LEE COUNTY, Fla. - This holiday weekend, people celebrating the red, white, and blue may also see some unsightly green and brown at our beaches.
Local environmental experts say a rare and harmful algal bloom is plaguing our water. The good news is, Lyngbya appears to be on its way out. But, according to a brand new report from the Sanibel Captiva Conservation Foundation, clumps of red, green and brown drift algae are now accumulating along Fort Myers Beach.
A slew of algal blooms this year are being blamed on an excess of nutrients in the water from last year's heavy flows from Lake Okeechobee. The most concerning of late, Lyngbya, has been spotted on the Sanibel Causeway and inshore parts of the island. SCCF tells WINK News it's the first we've seen it since 2006.
"In big clumps, it's not something you want to eat," Research Scientist Dr. Richard Bartleson said. "These bacteria grow right on the surface of the sediment and that is where a lot of the phosphorous that flows down from runoff and the runoff settles out."The SCCF is freezing one sample of Lyngbya so an expert from the Smithsonian Institute can study it for different toxins.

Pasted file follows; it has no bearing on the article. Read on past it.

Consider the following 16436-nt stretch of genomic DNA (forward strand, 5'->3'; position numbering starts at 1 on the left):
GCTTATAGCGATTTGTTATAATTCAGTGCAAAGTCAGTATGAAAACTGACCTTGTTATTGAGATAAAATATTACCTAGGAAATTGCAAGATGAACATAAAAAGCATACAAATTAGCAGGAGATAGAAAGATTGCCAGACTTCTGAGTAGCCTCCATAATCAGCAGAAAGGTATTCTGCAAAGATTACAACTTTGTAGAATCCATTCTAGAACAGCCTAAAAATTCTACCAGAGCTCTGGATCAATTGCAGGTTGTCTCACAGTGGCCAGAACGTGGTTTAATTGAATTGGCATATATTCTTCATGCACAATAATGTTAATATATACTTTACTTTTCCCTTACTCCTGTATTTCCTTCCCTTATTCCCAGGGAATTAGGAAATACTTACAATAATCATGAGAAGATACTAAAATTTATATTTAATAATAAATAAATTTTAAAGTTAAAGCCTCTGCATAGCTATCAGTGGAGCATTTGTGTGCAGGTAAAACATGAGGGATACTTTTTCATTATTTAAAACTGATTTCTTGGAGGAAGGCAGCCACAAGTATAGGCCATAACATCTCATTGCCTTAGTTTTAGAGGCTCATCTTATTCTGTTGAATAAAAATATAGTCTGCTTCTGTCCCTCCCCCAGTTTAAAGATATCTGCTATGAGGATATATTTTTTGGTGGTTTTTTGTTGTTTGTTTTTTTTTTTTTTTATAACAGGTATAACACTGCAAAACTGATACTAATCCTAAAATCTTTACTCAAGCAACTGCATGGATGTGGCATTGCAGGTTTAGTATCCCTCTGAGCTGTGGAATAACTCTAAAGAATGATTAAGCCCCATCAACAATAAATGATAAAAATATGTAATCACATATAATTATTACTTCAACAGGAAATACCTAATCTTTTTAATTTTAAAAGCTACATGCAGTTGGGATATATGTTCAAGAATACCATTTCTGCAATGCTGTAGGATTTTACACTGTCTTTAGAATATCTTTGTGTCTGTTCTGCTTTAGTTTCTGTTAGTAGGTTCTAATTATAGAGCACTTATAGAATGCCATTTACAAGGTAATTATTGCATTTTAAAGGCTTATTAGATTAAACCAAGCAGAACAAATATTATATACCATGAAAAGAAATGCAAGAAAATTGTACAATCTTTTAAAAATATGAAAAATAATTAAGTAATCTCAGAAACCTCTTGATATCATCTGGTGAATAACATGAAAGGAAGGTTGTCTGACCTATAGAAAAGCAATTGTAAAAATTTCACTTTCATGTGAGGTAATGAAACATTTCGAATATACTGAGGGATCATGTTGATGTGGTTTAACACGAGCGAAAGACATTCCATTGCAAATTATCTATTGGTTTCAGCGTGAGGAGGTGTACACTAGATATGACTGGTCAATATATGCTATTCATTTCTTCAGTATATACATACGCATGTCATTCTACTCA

Just this week, President Obama signed a bill authorizing $82 million to help clean up southwest Florida's waterways, namely, the Caloosahatchee River.
That federal money will fund research to help control toxic algae outbreaks.